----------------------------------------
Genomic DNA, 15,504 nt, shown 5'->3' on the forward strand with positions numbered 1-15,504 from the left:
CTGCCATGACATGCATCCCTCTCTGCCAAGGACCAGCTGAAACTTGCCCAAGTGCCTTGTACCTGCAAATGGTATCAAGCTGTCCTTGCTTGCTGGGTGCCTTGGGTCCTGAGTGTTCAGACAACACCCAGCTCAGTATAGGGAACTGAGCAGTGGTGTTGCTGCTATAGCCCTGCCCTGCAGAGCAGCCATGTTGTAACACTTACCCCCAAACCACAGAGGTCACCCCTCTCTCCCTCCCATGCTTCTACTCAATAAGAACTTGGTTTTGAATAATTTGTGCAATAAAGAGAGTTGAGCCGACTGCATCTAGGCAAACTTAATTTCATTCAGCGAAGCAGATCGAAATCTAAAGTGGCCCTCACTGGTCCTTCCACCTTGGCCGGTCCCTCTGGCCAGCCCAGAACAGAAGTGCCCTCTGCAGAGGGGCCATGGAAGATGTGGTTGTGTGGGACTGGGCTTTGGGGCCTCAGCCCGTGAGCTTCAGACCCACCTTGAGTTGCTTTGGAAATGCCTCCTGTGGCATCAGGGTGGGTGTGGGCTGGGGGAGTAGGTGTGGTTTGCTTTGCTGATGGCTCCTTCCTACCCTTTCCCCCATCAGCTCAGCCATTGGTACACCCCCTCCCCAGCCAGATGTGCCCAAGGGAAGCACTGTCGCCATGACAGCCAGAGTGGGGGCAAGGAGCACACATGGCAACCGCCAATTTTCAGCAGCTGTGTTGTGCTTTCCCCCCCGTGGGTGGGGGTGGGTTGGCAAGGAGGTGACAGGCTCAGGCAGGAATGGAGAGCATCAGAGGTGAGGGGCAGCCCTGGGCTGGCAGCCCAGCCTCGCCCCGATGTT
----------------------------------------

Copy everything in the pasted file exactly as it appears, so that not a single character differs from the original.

Genomic DNA, 15,504 nt, shown 5'->3' on the forward strand with positions numbered 1-15,504 from the left:
CTGCCATGACATGCATCCCTCTCTGCCAAGGACCAGCTGAAACTTGCCCAAGTGCCTTGTACCTGCAAATGGTATCAAGCTGTCCTTGCTTGCTGGGTGCCTTGGGTCCTGAGTGTTCAGACAACACCCAGCTCAGTATAGGGAACTGAGCAGTGGTGTTGCTGCTATAGCCCTGCCCTGCAGAGCAGCCATGTTGTAACACTTACCCCCAAACCACAGAGGTCACCCCTCTCTCCCTCCCATGCTTCTACTCAATAAGAACTTGGTTTTGAATAATTTGTGCAATAAAGAGAGTTGAGCCGACTGCATCTAGGCAAACTTAATTTCATTCAGCGAAGCAGATCGAAATCTAAAGTGGCCCTCACTGGTCCTTCCACCTTGGCCGGTCCCTCTGGCCAGCCCAGAACAGAAGTGCCCTCTGCAGAGGGGCCATGGAAGATGTGGTTGTGTGGGACTGGGCTTTGGGGCCTCAGCCCGTGAGCTTCAGACCCACCTTGAGTTGCTTTGGAAATGCCTCCTGTGGCATCAGGGTGGGTGTGGGCTGGGGGAGTAGGTGTGGTTTGCTTTGCTGATGGCTCCTTCCTACCCTTTCCCCCATCAGCTCAGCCATTGGTACACCCCCTCCCCAGCCAGATGTGCCCAAGGGAAGCACTGTCGCCATGACAGCCAGAGTGGGGGCAAGGAGCACACATGGCAACCGCCAATTTTCAGCAGCTGTGTTGTGCTTTCCCCCCCGTGGGTGGGGGTGGGTTGGCAAGGAGGTGACAGGCTCAGGCAGGAATGGAGAGCATCAGAGGTGAGGGGCAGCCCTGGGCTGGCAGCCCAGCCTCGCCCCGATGTT